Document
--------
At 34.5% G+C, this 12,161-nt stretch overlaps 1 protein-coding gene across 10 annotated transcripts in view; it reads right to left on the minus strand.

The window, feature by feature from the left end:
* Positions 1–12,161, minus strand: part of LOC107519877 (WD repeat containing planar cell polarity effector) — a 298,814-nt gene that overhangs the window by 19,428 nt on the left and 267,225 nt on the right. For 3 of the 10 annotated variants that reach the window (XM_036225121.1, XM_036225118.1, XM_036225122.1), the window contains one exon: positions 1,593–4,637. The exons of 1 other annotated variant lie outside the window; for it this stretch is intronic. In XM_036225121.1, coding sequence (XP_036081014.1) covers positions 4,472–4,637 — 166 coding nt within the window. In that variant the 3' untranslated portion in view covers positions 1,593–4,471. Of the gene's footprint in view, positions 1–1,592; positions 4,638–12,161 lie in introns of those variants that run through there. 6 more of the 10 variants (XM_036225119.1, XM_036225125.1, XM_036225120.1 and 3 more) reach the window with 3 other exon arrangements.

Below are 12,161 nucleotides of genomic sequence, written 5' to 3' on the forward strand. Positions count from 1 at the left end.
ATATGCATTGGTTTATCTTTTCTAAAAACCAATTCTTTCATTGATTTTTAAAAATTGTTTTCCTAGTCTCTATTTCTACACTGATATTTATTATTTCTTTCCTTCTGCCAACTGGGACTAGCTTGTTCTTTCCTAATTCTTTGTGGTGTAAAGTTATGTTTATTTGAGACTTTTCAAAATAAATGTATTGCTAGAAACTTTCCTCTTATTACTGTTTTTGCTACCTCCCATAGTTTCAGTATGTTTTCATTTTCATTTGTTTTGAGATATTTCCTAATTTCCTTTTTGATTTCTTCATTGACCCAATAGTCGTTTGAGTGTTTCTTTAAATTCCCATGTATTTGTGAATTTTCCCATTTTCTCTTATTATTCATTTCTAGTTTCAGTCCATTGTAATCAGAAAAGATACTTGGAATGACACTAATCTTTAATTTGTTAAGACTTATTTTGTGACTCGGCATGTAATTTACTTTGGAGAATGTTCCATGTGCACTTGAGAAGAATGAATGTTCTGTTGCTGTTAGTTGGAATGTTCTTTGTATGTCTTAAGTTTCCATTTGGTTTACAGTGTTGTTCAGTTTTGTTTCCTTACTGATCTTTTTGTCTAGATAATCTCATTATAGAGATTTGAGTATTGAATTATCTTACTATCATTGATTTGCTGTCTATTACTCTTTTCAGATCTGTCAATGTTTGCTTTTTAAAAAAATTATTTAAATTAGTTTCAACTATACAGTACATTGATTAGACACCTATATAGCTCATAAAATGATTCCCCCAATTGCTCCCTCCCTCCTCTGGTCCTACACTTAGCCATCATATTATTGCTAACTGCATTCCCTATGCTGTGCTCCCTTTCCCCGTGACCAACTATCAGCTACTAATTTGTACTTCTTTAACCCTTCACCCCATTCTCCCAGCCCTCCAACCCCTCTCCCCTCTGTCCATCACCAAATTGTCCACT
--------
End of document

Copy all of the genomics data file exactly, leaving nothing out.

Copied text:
At 34.5% G+C, this 12,161-nt stretch overlaps 1 protein-coding gene across 10 annotated transcripts in view; it reads right to left on the minus strand.

The window, feature by feature from the left end:
* Positions 1–12,161, minus strand: part of LOC107519877 (WD repeat containing planar cell polarity effector) — a 298,814-nt gene that overhangs the window by 19,428 nt on the left and 267,225 nt on the right. For 3 of the 10 annotated variants that reach the window (XM_036225121.1, XM_036225118.1, XM_036225122.1), the window contains one exon: positions 1,593–4,637. The exons of 1 other annotated variant lie outside the window; for it this stretch is intronic. In XM_036225121.1, coding sequence (XP_036081014.1) covers positions 4,472–4,637 — 166 coding nt within the window. In that variant the 3' untranslated portion in view covers positions 1,593–4,471. Of the gene's footprint in view, positions 1–1,592; positions 4,638–12,161 lie in introns of those variants that run through there. 6 more of the 10 variants (XM_036225119.1, XM_036225125.1, XM_036225120.1 and 3 more) reach the window with 3 other exon arrangements.

Below are 12,161 nucleotides of genomic sequence, written 5' to 3' on the forward strand. Positions count from 1 at the left end.
ATATGCATTGGTTTATCTTTTCTAAAAACCAATTCTTTCATTGATTTTTAAAAATTGTTTTCCTAGTCTCTATTTCTACACTGATATTTATTATTTCTTTCCTTCTGCCAACTGGGACTAGCTTGTTCTTTCCTAATTCTTTGTGGTGTAAAGTTATGTTTATTTGAGACTTTTCAAAATAAATGTATTGCTAGAAACTTTCCTCTTATTACTGTTTTTGCTACCTCCCATAGTTTCAGTATGTTTTCATTTTCATTTGTTTTGAGATATTTCCTAATTTCCTTTTTGATTTCTTCATTGACCCAATAGTCGTTTGAGTGTTTCTTTAAATTCCCATGTATTTGTGAATTTTCCCATTTTCTCTTATTATTCATTTCTAGTTTCAGTCCATTGTAATCAGAAAAGATACTTGGAATGACACTAATCTTTAATTTGTTAAGACTTATTTTGTGACTCGGCATGTAATTTACTTTGGAGAATGTTCCATGTGCACTTGAGAAGAATGAATGTTCTGTTGCTGTTAGTTGGAATGTTCTTTGTATGTCTTAAGTTTCCATTTGGTTTACAGTGTTGTTCAGTTTTGTTTCCTTACTGATCTTTTTGTCTAGATAATCTCATTATAGAGATTTGAGTATTGAATTATCTTACTATCATTGATTTGCTGTCTATTACTCTTTTCAGATCTGTCAATGTTTGCTTTTTAAAAAAATTATTTAAATTAGTTTCAACTATACAGTACATTGATTAGACACCTATATAGCTCATAAAATGATTCCCCCAATTGCTCCCTCCCTCCTCTGGTCCTACACTTAGCCATCATATTATTGCTAACTGCATTCCCTATGCTGTGCTCCCTTTCCCCGTGACCAACTATCAGCTACTAATTTGTACTTCTTTAACCCTTCACCCCATTCTCCCAGCCCTCCAACCCCTCTCCCCTCTGTCCATCACCAAATTGTCCACT